Overall, the person-centered approach should work well with Melissa. Person-centered therapy has been supported through research (Murdock, pg. 170) and is diverse in its application with male and female clients. Additionally, the approach has become popular with multicultural groups despite its lack of focus on cultural effects on belief systems, attitude, and behaviors. Notwithstanding the popularity of the approach, Poyrazli (2003) has stated that the approach does not work for individuals from the Turkish culture (p. 111). Regarding the gay/lesbian/bisexual/transsexual (GLBT) group, the approach has both strengths and concerns. The approach of person-centered therapy has it concerns regarding scriptural soundness as well as previously stated. However, if the therapist can integrate and immerse Christ and the center of person-centered therapy, the approach should be able to be used without too much concern from the Christian therapist.
Creating a strong therapeutic alliance with Melissa should be achievable within a short timeframe as Melissa comes in seeking help in her relationships with her daughters; therefore she is open to a relationship with a therapist. I believe the most difficult part of the therapy will be experienced in the focusing sessions as this will be the most painful and difficult experiences within the therapy for Melissa. However, I would expect her to participate fully within the sessions and believe that she would find some comfort, guidance, and redirection through these sessions. I believe that through the focusing session that Melissa will be able to create and internalize new conditions that will enable her to experience self-actualization and fulfillment in her relationships. Through the 10 steps of Christian codependence recovery, I believe Melissa will learn who she is in Christ and begin to understand His love which will allow her to develop a new concept of what love from others should look like. I believe these steps will allow Melissa to accept her relationship with her daughters as it truly is without expecting her once distorted view of acceptance. Overall, I believe that through the use of the interventions employed with Melissa that she will experience freedom in Christ based on her newfound and authentic identity based on the person that God has created her to be.
Clinton, T. & Ohlschlager, G. (2002). Competent Christian counseling: Foundations & practice of compassionate soul care. Colorado Springs, CO: WaterBrook Press. Fall, K. A., Miner Holden, J., & Marquis, A. (2010). Theoretical Models of Counseling and Psychotherapy (2nd ed.). Florence, KY: Routledge. ProQuest ebrary. Web. 13 September 2014. Gladding, S. T. (2005). Counseling theories: Essential concepts and applications. Upper Saddle River, NJ: Pearson Education, Inc.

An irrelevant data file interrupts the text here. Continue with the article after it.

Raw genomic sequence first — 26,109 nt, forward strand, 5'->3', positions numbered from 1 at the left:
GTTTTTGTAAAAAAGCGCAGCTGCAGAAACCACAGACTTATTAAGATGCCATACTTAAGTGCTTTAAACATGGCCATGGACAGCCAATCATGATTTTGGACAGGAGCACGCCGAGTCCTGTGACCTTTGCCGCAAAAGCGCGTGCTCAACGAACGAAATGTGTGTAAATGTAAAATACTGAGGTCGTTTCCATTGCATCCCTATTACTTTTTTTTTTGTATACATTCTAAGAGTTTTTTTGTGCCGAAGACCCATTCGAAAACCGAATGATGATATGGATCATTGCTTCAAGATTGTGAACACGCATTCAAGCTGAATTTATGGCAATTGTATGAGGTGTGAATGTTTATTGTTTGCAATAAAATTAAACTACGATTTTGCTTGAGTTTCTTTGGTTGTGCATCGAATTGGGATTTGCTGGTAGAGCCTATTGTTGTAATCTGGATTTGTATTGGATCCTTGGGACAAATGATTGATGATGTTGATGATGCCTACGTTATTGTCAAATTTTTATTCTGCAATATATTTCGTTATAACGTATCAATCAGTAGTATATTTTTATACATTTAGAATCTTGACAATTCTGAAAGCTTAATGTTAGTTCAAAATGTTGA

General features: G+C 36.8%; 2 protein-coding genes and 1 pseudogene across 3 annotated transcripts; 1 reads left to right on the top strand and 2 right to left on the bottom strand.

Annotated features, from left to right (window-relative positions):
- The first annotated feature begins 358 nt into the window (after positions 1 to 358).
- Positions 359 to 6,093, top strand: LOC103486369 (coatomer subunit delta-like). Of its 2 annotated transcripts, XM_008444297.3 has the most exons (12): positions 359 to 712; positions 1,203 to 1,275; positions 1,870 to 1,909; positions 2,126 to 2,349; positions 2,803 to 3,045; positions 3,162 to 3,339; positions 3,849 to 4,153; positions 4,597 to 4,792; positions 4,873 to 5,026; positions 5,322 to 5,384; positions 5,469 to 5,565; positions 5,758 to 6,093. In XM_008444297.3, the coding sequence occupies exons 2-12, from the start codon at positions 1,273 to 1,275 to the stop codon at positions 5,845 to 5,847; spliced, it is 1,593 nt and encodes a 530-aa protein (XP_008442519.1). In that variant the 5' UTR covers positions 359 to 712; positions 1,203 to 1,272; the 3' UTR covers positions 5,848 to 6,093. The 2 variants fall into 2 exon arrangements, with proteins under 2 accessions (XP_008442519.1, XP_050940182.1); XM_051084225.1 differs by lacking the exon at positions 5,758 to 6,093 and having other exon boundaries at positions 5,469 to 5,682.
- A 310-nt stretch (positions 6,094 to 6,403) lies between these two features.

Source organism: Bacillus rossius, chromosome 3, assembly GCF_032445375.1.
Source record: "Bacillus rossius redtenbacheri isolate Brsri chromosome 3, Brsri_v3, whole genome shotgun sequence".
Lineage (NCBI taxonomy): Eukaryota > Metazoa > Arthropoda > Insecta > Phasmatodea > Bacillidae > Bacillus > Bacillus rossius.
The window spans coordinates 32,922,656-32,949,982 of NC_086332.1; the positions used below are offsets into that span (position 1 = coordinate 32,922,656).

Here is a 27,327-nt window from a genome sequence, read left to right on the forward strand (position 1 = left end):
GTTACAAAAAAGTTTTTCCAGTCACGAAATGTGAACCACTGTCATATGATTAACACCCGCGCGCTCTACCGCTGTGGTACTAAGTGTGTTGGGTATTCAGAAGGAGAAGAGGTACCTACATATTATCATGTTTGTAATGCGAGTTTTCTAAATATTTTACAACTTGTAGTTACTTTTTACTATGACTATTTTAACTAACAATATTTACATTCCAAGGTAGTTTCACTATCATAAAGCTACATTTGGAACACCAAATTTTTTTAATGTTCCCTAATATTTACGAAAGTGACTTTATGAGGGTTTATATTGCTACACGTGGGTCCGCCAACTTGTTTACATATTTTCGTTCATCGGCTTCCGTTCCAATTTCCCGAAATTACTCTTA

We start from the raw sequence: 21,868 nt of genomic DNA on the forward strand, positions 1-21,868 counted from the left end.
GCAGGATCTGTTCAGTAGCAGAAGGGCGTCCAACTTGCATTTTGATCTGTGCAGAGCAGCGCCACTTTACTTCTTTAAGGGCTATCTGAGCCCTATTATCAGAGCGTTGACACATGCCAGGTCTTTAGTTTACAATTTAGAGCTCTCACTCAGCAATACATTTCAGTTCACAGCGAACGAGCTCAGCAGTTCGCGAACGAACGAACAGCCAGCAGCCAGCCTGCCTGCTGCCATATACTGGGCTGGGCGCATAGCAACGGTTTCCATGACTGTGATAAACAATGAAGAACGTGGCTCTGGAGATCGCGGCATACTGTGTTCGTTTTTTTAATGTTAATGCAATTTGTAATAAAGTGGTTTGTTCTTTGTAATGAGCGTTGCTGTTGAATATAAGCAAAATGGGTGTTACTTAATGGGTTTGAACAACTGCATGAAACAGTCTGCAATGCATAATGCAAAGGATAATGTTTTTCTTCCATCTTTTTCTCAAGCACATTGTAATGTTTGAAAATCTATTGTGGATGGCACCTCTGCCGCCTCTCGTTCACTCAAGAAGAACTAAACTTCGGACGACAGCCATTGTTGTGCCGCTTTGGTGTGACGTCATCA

Jones, S. L., & Butman, R. E. (2011). Modern psychotherapies: A comprehensive Christian appraisal (2nd ed.). Downers Grove, IL: Intervarsity Press. Murdock, N. L. (2009). Theories of counseling and psychotherapy: A case approach. Upper Saddle River, NJ: Pearson Education, Inc.
Narknisorn, B. (2012). Person-centered therapy and personal growth. Journal of Social and Development Sciences, 3(9), 337-345. Poyrazli, S. (2003). Validity of Rogerian therapy in Turkish culture: A cross cultural perspective. Journal of Humanistic Counseling, Education, and Development, 42, 107-115. The Focusing Institute (2014). More about focusing. Retrieved
Criteria| Points Possible| Points Earned| Instructor’s Comments| Content|
Content demonstrates thorough understanding of selected theory, making specific and appropriate application of key concepts and techniques to the client. Appropriate terminology for the theory is consistently utilized.| 25| | | Applications consistently reflect an individualized approach for the specific client as opposed to general statements that would be true for any client being treated from this theoretical orientation.| 25| | | Suggested techniques (minimum of 3) are described with detail for the client. Examples of how the techniques are used with the client are expected.| 30| | | Student has placed him/herself in role of therapist and response demonstrates careful reflection on client/therapist dynamic.| 25| | | Multicultural, ethical, and any crisis issues are addressed thoroughly and insightfully.| 25| | | Spiritual and Christian worldview is addressed according to the instructions.| 30| | | Writing/APA|
Paper must reflect standards for graduate-level writing and conform to current APA guidelines for clear and concise writing.Paper requires a title page and a reference page. The Jones and Butman textbook and at least 5 additional academic sources are used for this section.All sources must be cited in the assignment and on a Reference Page in proper APA format. One point will be deducted for each writing or APA error.| 40| | | Total| 200| | |